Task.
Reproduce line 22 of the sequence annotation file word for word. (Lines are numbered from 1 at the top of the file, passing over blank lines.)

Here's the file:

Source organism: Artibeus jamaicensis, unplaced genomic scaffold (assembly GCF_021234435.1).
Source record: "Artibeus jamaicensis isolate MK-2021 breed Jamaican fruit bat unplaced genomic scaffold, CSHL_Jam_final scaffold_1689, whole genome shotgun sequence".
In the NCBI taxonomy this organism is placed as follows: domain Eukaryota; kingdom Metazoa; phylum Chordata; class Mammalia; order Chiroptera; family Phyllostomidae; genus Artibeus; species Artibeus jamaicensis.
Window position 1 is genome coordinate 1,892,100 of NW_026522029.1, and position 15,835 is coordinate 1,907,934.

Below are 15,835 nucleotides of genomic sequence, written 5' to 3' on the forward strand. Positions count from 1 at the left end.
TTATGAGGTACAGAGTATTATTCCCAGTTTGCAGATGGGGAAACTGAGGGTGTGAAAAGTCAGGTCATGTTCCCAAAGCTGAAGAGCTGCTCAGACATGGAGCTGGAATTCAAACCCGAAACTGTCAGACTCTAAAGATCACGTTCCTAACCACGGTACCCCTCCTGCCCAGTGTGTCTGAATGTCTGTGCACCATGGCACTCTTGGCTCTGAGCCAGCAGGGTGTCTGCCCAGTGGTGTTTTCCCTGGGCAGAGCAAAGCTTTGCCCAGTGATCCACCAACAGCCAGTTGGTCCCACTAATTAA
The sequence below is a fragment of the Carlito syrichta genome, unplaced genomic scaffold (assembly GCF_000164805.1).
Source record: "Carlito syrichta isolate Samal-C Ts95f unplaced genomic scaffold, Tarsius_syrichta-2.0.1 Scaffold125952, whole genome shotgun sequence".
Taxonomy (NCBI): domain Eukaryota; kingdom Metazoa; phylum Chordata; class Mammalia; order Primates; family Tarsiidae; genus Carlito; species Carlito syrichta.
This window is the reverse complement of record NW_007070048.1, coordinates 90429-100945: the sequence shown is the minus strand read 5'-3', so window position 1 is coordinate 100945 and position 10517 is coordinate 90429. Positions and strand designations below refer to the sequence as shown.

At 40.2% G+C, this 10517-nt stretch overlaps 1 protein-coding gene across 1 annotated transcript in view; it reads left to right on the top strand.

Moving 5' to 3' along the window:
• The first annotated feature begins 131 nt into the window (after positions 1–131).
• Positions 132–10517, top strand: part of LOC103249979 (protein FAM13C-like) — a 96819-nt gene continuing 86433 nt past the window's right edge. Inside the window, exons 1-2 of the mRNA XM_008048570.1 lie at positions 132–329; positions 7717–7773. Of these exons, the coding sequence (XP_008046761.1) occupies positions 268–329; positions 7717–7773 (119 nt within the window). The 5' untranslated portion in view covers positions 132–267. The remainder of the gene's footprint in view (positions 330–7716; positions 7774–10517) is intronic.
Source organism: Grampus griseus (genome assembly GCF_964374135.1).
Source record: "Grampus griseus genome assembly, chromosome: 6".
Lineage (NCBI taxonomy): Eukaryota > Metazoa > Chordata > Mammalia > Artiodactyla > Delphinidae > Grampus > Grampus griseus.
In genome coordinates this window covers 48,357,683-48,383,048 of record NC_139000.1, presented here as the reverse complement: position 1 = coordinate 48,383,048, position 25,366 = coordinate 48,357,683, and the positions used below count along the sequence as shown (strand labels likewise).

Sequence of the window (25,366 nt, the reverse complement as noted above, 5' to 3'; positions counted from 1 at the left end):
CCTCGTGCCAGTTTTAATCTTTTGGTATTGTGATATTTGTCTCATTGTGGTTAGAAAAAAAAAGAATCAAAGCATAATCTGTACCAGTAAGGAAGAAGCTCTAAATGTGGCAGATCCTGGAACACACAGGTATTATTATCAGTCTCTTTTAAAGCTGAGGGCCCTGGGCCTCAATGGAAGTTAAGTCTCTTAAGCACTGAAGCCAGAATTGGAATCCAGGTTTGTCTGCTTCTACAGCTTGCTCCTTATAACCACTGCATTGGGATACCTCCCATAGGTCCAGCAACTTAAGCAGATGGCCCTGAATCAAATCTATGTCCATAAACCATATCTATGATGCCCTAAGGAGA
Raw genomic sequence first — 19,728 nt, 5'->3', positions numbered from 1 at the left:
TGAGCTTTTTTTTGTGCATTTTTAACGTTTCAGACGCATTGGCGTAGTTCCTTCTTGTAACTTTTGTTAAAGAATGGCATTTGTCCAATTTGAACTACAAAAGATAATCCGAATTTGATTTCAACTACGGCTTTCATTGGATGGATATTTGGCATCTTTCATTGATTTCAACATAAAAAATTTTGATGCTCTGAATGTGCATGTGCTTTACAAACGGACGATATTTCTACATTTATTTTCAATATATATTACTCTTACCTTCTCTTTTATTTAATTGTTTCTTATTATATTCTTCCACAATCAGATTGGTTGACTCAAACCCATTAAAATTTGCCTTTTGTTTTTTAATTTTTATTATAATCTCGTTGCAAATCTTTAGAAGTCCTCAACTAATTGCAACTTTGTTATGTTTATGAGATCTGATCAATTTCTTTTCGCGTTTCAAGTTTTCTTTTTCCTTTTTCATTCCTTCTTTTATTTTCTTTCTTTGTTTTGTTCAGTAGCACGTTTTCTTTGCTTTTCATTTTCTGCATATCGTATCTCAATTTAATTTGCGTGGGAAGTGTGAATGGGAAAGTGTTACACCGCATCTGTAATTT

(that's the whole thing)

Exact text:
TGAGCTTTTTTTTGTGCATTTTTAACGTTTCAGACGCATTGGCGTAGTTCCTTCTTGTAACTTTTGTTAAAGAATGGCATTTGTCCAATTTGAACTACAAAAGATAATCCGAATTTGATTTCAACTACGGCTTTCATTGGATGGATATTTGGCATCTTTCATTGATTTCAACATAAAAAATTTTGATGCTCTGAATGTGCATGTGCTTTACAAACGGACGATATTTCTACATTTATTTTCAATATATATTACTCTTACCTTCTCTTTTATTTAATTGTTTCTTATTATATTCTTCCACAATCAGATTGGTTGACTCAAACCCATTAAAATTTGCCTTTTGTTTTTTAATTTTTATTATAATCTCGTTGCAAATCTTTAGAAGTCCTCAACTAATTGCAACTTTGTTATGTTTATGAGATCTGATCAATTTCTTTTCGCGTTTCAAGTTTTCTTTTTCCTTTTTCATTCCTTCTTTTATTTTCTTTCTTTGTTTTGTTCAGTAGCACGTTTTCTTTGCTTTTCATTTTCTGCATATCGTATCTCAATTTAATTTGCGTGGGAAGTGTGAATGGGAAAGTGTTACACCGCATCTGTAATTT